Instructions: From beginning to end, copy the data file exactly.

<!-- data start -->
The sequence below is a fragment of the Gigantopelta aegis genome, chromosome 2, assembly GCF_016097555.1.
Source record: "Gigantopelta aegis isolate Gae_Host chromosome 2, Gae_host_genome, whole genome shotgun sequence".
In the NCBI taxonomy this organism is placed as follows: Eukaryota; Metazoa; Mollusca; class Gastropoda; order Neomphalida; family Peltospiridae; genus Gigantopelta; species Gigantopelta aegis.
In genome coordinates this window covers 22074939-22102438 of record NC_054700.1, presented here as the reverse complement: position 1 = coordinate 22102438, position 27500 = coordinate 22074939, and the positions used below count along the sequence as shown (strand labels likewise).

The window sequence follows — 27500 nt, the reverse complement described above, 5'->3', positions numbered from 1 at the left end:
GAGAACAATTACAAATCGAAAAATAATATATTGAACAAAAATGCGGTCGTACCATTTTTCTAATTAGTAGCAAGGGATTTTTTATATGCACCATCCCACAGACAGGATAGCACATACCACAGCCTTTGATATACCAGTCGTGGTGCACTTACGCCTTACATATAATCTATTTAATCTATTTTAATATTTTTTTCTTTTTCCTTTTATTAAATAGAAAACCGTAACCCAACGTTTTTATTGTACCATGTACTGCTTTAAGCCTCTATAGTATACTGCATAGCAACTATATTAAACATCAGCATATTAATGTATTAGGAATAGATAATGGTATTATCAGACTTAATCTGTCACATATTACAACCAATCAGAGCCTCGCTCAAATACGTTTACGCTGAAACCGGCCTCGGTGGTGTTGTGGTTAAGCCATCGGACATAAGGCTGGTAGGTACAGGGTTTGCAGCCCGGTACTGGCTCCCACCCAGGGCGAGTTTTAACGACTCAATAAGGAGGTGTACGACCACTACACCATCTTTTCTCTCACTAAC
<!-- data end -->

The sequence below is a fragment of the Gigantopelta aegis genome, chromosome 2, assembly GCF_016097555.1.
Source record: "Gigantopelta aegis isolate Gae_Host chromosome 2, Gae_host_genome, whole genome shotgun sequence".
In the NCBI taxonomy this organism is placed as follows: Eukaryota; Metazoa; Mollusca; class Gastropoda; order Neomphalida; family Peltospiridae; genus Gigantopelta; species Gigantopelta aegis.
In genome coordinates this window covers 22074939-22102438 of record NC_054700.1, presented here as the reverse complement: position 1 = coordinate 22102438, position 27500 = coordinate 22074939, and the positions used below count along the sequence as shown (strand labels likewise).

The window sequence follows — 27500 nt, the reverse complement described above, 5'->3', positions numbered from 1 at the left end:
GAGAACAATTACAAATCGAAAAATAATATATTGAACAAAAATGCGGTCGTACCATTTTTCTAATTAGTAGCAAGGGATTTTTTATATGCACCATCCCACAGACAGGATAGCACATACCACAGCCTTTGATATACCAGTCGTGGTGCACTTACGCCTTACATATAATCTATTTAATCTATTTTAATATTTTTTTCTTTTTCCTTTTATTAAATAGAAAACCGTAACCCAACGTTTTTATTGTACCATGTACTGCTTTAAGCCTCTATAGTATACTGCATAGCAACTATATTAAACATCAGCATATTAATGTATTAGGAATAGATAATGGTATTATCAGACTTAATCTGTCACATATTACAACCAATCAGAGCCTCGCTCAAATACGTTTACGCTGAAACCGGCCTCGGTGGTGTTGTGGTTAAGCCATCGGACATAAGGCTGGTAGGTACAGGGTTTGCAGCCCGGTACTGGCTCCCACCCAGGGCGAGTTTTAACGACTCAATAAGGAGGTGTACGACCACTACACCATCTTTTCTCTCACTAAC